The modern English verb system is not something too hard to pin down. Little inflection depending on person, few irregulars, simple conjugation into past, progressive, and participles; it's all a pretty good deal. Things certainly weren't always that way. Old English during its productive literary stage was a transitional language, moving from an ancient Germanic system of conjugation by ablaut to the more common Indo-European system of conjugation by inflection. It wasn't completely done yet. About 20% of verbs (and a higher proportion of common verbs) one will encounter in an Old English text hadn't made the jump to regularized conjugation yet, they were called strong verbs. Strong verbs, as the name implies, followed a very different system of conjugation that couldn't easily be predicted, unlike their counterparts weak verbs.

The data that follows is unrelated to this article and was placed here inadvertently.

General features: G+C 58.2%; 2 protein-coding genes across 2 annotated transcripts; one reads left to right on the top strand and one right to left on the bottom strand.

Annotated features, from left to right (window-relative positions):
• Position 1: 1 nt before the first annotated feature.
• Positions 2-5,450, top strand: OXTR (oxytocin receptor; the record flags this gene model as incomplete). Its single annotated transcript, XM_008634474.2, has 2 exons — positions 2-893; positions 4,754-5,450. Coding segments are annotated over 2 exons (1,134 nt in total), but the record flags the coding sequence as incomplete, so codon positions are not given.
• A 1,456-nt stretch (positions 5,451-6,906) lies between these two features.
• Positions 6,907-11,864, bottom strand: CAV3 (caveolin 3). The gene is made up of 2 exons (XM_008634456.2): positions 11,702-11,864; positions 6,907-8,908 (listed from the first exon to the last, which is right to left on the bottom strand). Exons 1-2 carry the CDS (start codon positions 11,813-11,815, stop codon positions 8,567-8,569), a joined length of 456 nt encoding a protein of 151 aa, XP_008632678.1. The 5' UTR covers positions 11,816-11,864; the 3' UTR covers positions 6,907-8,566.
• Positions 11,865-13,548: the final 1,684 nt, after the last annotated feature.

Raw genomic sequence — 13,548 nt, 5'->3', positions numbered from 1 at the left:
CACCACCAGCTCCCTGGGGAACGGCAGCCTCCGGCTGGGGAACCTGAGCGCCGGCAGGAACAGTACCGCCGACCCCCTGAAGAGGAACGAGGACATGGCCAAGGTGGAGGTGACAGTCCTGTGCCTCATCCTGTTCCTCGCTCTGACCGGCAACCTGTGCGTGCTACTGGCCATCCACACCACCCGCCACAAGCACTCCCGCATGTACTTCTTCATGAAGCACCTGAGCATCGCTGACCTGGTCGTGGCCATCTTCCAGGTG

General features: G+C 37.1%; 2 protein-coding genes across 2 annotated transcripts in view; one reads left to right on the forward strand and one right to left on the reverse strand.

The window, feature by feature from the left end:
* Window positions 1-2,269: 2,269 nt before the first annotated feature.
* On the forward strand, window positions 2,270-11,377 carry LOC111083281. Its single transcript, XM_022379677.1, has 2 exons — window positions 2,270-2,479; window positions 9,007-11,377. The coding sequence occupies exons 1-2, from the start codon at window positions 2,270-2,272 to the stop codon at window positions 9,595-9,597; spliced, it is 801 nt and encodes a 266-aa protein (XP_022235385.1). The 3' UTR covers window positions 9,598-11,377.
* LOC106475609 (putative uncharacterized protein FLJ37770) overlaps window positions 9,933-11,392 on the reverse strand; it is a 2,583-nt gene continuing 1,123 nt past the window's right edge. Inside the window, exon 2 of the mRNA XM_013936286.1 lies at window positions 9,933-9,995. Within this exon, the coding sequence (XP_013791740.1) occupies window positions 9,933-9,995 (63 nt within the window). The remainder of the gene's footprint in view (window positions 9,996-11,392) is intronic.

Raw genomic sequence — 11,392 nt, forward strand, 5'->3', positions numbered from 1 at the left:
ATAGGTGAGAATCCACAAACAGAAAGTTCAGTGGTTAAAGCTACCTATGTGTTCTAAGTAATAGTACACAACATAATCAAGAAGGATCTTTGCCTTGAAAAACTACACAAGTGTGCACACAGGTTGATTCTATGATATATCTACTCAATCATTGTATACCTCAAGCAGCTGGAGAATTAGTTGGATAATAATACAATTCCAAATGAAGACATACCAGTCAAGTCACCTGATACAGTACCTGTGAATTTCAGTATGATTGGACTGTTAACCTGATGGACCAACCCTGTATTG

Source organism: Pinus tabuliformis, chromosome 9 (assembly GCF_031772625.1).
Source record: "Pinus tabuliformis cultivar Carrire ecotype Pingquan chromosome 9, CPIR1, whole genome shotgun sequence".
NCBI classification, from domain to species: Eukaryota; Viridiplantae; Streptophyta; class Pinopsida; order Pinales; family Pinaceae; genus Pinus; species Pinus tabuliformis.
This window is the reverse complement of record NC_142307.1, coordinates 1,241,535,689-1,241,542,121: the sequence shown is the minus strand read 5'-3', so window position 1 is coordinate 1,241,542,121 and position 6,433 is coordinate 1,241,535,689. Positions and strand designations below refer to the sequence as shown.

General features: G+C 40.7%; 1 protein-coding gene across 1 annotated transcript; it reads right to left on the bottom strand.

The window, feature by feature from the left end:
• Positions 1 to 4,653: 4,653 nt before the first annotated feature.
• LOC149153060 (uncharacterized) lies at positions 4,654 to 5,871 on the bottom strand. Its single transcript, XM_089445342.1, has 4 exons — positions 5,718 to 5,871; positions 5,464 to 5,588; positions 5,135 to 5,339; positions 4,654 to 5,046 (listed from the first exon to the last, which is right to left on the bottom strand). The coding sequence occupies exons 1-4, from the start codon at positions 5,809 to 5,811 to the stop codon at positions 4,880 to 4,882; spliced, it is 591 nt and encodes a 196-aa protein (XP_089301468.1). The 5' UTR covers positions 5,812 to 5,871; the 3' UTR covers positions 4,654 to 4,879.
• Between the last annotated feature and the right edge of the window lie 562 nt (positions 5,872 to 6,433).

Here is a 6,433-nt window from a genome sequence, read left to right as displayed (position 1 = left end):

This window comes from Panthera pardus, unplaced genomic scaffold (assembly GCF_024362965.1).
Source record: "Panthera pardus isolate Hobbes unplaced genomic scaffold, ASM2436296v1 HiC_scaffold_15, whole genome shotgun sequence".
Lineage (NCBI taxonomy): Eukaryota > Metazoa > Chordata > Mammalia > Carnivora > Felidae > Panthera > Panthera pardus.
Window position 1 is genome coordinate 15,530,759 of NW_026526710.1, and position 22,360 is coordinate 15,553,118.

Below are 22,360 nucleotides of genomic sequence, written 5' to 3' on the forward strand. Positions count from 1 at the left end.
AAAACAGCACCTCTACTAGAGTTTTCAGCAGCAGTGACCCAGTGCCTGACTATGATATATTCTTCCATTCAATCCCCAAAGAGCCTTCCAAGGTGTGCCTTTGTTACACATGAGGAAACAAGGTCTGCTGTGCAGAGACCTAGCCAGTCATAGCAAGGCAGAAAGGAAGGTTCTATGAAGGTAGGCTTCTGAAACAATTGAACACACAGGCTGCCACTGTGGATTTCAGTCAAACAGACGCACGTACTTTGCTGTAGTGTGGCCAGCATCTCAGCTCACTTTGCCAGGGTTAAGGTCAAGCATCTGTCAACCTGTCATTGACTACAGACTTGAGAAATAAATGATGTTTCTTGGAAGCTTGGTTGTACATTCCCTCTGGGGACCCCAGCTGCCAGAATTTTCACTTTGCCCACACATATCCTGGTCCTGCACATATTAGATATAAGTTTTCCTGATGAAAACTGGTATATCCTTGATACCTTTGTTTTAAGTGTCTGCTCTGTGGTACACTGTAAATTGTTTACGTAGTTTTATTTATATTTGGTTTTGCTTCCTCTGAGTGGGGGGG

Strong Verb Classes

It is a poor consolation, but welcome one, that there are at least some sketchy rules. First it would be a good idea to get a grasp of the process of ablaut, however. In modern English we have a couple of verbs left that are still strong. Write, wrote, written - come, came, come - Speak, spoke, spoken etc. Looking at them, you'll notice a there's a pattern to their differentiation. The root vowel, the one onto which stress is placed, changes in the past tense form. This is called ablaut. Furthermore, these aren't isolated tendencies, there are certain categories of similar irregular verbs that all undergo ablaut the same way. For example swim, swam, swum - sing, sang, sung - perhaps one could even argue for C!ing, C!ang, C!ung. There are other functional categories that contain a few irregular verbs each. They don't work for everything, but sometimes a pattern can be found.